Made of silicate fabric, battery electric vehicle fire suppression blankets by DENIOS can contain flames and reduce the risk of spread. (Photo: DENIOS)

The “system, in particular, gives the option to provide fire suppression to electrical components that are part of the critical production path on the machine that may otherwise go without fire suppression due to lack of a fit-for-purpose product for fire suppression,” Ryczek said. Using nitrogen, the system suppresses fire by reducing oxygen within the enclosed space.

“The nitrogen is stored within a pressurized container. Upon fire detection and subsequent release, the nitrogen passes through the valve, through the hydraulic hose distribution line, and out the 360° nozzle, discharged into the electrical enclosure or hazard area,” she said. “It floods the electrical enclosure quickly and efficiently, and reduces the oxygen content within that space, even when un-closable openings are present.”

The system has an operational range of -65°F to 210°F, a simplified single-tank, single-nozzle design, heavy-gauge steel bracket construction, and is engineered to withstand harsh conditions. With an electric-pneumatic actuator, the nitrogen container is available in two sizes, 23 ft3 and 55 ft3, to support a wide range of vehicle applications.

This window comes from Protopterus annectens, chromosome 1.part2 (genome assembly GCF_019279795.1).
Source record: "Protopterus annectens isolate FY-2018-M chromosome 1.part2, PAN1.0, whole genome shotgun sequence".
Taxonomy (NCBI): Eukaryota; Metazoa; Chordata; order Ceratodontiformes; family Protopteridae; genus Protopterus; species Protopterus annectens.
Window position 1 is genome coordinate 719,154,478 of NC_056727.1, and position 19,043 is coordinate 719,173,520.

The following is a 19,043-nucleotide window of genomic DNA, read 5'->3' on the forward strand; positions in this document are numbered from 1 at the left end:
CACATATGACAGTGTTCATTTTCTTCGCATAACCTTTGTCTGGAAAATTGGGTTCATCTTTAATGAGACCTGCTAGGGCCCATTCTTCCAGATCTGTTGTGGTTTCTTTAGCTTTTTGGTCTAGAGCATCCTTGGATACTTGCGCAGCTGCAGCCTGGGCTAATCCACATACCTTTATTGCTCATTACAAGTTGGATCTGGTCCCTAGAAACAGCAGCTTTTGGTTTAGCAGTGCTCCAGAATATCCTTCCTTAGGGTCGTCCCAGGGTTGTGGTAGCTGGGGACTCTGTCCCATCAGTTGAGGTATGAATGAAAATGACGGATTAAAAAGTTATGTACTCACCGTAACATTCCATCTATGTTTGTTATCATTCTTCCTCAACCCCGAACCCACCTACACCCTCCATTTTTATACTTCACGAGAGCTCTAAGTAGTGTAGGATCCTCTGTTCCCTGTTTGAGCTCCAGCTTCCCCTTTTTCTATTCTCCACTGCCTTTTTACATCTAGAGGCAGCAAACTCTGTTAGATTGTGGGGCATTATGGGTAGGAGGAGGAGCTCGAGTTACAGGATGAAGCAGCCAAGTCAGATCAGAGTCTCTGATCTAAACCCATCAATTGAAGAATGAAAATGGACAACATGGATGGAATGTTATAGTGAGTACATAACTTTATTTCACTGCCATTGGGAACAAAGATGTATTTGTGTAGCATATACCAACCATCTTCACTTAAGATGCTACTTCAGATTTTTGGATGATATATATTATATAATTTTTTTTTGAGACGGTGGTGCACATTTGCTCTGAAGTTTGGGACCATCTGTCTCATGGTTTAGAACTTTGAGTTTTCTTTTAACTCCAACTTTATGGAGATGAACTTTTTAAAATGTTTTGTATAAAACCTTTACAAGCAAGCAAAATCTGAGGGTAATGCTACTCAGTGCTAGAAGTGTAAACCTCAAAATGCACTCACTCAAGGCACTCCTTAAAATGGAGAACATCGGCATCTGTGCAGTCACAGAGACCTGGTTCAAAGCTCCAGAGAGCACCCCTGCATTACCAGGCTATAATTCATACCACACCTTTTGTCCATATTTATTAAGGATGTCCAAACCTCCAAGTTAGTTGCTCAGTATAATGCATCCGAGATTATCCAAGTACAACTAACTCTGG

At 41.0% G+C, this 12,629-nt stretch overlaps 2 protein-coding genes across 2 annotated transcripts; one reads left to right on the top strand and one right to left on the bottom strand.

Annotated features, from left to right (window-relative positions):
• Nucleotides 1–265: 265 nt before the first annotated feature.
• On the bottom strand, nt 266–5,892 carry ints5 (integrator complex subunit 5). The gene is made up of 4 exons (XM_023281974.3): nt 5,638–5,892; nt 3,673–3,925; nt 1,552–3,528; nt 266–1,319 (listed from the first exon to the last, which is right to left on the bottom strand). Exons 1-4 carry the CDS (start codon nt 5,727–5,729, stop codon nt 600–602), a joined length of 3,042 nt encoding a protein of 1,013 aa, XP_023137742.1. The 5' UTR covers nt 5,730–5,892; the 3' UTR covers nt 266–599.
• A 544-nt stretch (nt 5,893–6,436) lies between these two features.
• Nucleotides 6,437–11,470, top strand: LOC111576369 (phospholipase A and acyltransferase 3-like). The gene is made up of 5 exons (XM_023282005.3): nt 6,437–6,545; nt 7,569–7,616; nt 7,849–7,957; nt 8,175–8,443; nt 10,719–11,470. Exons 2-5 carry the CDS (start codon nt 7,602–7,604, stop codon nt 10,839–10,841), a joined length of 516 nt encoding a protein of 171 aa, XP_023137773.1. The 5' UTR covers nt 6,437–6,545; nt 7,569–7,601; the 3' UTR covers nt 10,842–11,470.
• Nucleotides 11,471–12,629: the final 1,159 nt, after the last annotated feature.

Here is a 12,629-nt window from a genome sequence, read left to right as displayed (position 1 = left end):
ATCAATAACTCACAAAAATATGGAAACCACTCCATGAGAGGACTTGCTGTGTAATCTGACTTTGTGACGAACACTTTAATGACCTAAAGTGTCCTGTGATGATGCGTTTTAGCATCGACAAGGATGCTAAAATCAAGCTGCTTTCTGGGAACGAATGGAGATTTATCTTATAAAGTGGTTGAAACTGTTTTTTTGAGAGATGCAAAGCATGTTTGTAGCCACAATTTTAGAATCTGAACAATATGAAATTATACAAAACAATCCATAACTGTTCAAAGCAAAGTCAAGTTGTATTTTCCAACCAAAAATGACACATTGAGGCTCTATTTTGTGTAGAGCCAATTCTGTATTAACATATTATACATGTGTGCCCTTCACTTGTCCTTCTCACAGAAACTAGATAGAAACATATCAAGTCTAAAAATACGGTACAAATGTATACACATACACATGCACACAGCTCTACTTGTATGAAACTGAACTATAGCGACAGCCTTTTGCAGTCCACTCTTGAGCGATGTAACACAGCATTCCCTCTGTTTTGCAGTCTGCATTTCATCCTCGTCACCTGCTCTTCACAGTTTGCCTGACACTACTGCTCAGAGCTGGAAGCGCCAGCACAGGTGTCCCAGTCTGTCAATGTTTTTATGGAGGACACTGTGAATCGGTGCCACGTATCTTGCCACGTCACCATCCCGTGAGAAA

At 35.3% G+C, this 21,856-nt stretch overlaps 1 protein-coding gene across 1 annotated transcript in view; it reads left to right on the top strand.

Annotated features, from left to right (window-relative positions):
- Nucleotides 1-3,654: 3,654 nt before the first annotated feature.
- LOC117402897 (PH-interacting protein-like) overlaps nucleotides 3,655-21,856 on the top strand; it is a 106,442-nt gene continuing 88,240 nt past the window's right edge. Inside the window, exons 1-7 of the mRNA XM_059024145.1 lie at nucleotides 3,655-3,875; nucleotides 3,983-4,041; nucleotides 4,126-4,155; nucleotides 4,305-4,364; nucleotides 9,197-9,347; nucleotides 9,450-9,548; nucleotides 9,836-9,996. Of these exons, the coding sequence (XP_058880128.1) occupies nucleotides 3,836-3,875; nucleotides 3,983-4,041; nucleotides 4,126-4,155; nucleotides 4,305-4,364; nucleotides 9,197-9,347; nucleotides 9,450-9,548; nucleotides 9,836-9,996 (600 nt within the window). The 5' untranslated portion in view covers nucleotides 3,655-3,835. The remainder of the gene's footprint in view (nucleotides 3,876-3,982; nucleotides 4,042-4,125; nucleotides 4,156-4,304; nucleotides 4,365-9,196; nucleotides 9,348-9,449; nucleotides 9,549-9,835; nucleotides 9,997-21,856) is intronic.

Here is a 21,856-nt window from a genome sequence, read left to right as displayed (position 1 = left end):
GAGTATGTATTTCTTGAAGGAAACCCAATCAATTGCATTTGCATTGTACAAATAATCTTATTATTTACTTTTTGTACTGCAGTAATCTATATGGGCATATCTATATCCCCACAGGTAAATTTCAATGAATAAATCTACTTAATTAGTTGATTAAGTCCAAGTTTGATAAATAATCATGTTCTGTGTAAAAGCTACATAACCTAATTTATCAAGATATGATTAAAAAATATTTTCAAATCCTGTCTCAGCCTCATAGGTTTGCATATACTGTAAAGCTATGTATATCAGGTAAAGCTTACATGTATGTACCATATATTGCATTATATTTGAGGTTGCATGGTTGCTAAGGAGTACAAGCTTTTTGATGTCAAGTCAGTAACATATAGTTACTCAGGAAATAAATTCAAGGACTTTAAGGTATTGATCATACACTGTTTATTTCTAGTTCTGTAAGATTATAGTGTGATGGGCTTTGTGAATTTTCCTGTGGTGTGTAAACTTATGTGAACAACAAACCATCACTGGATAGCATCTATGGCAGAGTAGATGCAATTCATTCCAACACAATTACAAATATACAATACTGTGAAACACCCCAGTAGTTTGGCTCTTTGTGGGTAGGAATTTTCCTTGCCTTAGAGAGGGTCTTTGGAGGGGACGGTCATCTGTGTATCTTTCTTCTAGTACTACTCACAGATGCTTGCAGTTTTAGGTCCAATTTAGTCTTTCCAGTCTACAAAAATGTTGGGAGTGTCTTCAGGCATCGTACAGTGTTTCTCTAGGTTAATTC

The N-101 system offers numerous benefits, foremost being improved business continuity “by limiting the damage caused by a fire within these types of enclosures, which would have otherwise been damaged,” Ryczek said. “Using CHECKFIRE, a fire can be detected and release the suppression agent, drastically reducing the amount of downtime from a fire scenario,” she said.

The simple design helps with the install and upkeep of the system. “The N-101 system uses naturally occurring gas as a clean fire suppression agent, has a simple method for design selection without typical hydraulic calculations for an engineered gaseous system, and provides scalability for larger pieces of equipment,” Ryczek said. “N-101 also doesn’t require sourcing a chemical agent or specific gas blend for system refills upon discharge like with other systems.”